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Bosnian war crimes suspect Mladic must testify in Karadzic's trial

Ratko MladicUnrest, Conflicts and WarCrime, Law and JusticeJustice SystemRadovan Karadzic

Bosnian Serb wartime leaders Radovan Karadzic and Gen. Ratko Mladic would be on trial together on charges of genocide and other war crimes if military commander Mladic hadn't managed to remain a fugitive for three years longer than political leader Karadzic.

The general's greater success in dodging international justice has put the two on trial in separate proceedings, allowing them to call each other to testify as defense witnesses and have each cast doubt on the truth behind the charges against the other.

It's an ironic twist in the nearly two-decade effort to prosecute the two men accused of plotting and executing a policy of "ethnic cleansing" that displaced 2 million people and left at least 100,000 dead during the 1992-95 Bosnian war.

On Wednesday, the International Criminal Tribunal for the former Yugoslavia granted Karadzic's motion to subpoena Mladic for the burly, white-haired political leader's trial. Mladic had declined to testify voluntarily, citing his right to avoid self-incrimination.

But in court documents seeking the subpoena of Mladic, Karadzic's lawyers gave a foretaste of the testimony they were hoping for in their client's defense.

Mladic "is expected to testify that the joint criminal enterprises alleged in the [war crimes indictment] ... never existed and that he never informed the accused, orally or in writing, that 'prisoners from Srebrenica would be, were being, or had been executed,'" the petition for subpoena stated.

The general, whose trial began in May 2012 but, like that of Karadzic, has been stop-and-go to accommodate claims of ill health and procedural challenges, is also in a position to back Karadzic's claims of innocence on the indictment's accusation that he was aware of the indiscriminate shelling of Sarajevo and targeting of civilians.

"Mladic's testimony is necessary to rebut the claims by the Office of the Prosecutor that the Accused had 'numerous sources from which he could have learned of the execution of prisoners from Srebrenica, including Mladic,'" the subpoena petition granted by the court said.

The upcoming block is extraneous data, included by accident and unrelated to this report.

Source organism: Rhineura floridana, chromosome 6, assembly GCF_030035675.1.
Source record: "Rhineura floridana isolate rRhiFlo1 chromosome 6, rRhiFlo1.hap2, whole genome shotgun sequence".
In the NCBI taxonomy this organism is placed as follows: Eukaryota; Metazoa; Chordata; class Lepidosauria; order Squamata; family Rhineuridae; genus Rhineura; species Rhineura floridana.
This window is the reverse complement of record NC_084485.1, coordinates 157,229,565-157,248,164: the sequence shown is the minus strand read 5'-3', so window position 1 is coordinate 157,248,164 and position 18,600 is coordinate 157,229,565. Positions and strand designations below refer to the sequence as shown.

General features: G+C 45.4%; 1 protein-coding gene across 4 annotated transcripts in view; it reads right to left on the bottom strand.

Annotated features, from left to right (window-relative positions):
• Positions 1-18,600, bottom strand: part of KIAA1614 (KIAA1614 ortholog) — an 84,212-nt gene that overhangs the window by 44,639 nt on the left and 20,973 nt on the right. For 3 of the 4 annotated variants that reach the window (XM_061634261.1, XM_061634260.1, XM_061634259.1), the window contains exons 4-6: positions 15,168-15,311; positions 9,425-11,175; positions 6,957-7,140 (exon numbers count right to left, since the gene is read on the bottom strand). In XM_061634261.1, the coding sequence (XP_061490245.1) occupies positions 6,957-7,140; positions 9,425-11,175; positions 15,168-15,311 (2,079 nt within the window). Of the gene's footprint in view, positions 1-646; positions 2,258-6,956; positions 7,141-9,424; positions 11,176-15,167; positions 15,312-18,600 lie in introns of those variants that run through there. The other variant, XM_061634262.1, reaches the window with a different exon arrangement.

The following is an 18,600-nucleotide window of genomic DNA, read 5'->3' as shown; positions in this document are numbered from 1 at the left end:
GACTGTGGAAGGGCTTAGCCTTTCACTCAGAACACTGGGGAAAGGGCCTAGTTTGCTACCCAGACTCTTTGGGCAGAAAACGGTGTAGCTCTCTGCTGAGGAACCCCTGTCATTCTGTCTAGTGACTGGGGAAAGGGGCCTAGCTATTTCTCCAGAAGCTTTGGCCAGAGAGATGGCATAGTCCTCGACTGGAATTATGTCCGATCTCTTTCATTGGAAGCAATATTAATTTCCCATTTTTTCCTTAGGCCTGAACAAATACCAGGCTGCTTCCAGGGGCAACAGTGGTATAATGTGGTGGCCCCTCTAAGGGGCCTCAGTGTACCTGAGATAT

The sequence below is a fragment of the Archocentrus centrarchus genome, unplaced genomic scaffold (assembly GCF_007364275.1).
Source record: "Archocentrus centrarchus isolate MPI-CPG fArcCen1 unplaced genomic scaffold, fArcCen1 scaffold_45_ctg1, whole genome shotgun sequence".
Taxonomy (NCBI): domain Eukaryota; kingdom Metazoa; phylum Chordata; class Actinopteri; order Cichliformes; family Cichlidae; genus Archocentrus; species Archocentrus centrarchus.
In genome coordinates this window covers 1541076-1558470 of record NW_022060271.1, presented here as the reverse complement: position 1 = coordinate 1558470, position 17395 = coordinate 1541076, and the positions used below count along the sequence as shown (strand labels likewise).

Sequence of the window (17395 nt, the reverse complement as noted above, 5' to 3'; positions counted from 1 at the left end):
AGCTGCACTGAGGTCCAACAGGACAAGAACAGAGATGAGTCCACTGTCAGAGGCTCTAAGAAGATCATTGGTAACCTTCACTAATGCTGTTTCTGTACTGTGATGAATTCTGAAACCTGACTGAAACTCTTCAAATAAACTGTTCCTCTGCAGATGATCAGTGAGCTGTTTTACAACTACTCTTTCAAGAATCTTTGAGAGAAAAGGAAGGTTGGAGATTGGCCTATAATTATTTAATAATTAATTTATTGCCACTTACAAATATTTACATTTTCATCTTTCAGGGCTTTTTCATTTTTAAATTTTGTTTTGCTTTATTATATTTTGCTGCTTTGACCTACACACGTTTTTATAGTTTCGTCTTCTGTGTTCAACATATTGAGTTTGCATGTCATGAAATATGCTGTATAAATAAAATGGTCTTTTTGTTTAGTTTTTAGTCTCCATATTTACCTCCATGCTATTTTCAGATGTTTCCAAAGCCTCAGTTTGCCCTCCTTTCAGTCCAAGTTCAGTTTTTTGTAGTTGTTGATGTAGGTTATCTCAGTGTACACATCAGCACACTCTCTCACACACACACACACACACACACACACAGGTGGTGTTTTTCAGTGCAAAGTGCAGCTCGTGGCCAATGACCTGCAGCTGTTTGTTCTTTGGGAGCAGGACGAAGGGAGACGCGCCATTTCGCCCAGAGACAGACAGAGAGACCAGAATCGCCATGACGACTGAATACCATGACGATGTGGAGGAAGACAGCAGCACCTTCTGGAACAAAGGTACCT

More than 8,000 Muslim men and boys were rounded up in the eastern Bosnian town of Srebrenica in July 1995 and summarily executed by Bosnian Serb forces under Mladic's command. Karadzic and Mladic have denied responsibility for the massacre, the worst in Europe since World War II.

The subpoena request acknowledged that Mladic, as a defendant himself, has the right to refuse to answer questions "on the basis of his privilege against self-incrimination." So Karadzic attested to the court that he would "keep the focus of his examination of General Mladic as narrow as possible," the court papers said.

A November decision of the Yugoslav war crimes court in the case of convicted war criminal Zdravko Tolimir further protects witnesses from making incriminating disclosures, Karadzic's legal team noted. The ruling a month ago cited procedural rules that prohibit use of compromising statements, "directly or indirectly," in a case against the witness "and thus provides adequate protection to the tribunal’s accused if they are compelled to make incriminating statements when giving evidence in another case."

Mladic has been uncooperative since his capture in northern Serbia in May 2011, after having evaded the war court's indictment and arrest warrant for 15 years. He may continue to deny the Hague-based court's legitimacy and refuse to answer questions when he is called to testify in defense of Karadzic when proceedings resume next month.

The general's legal advisors, however, may see an opportunity to coordinate the two Serb defendants' narratives to their mutual benefit if Mladic can undermine the contentions in the indictment against Karadzic.

Despite Mladic's resistance to the initial request that he testify on Karadzic's behalf, the two men believed to have masterminded the Bosnian horrors, who are jailed at the same tribunal detention facility, remain on good terms, Karadzic lawyer Peter Robinson told the Associated Press in The Hague.

If convicted at their separate trials, the maximum sentence the men can receive is life imprisonment.

Twitter: @cjwilliamslat

carol.williams@latimes.com

 

Copyright © 2014, Los Angeles Times
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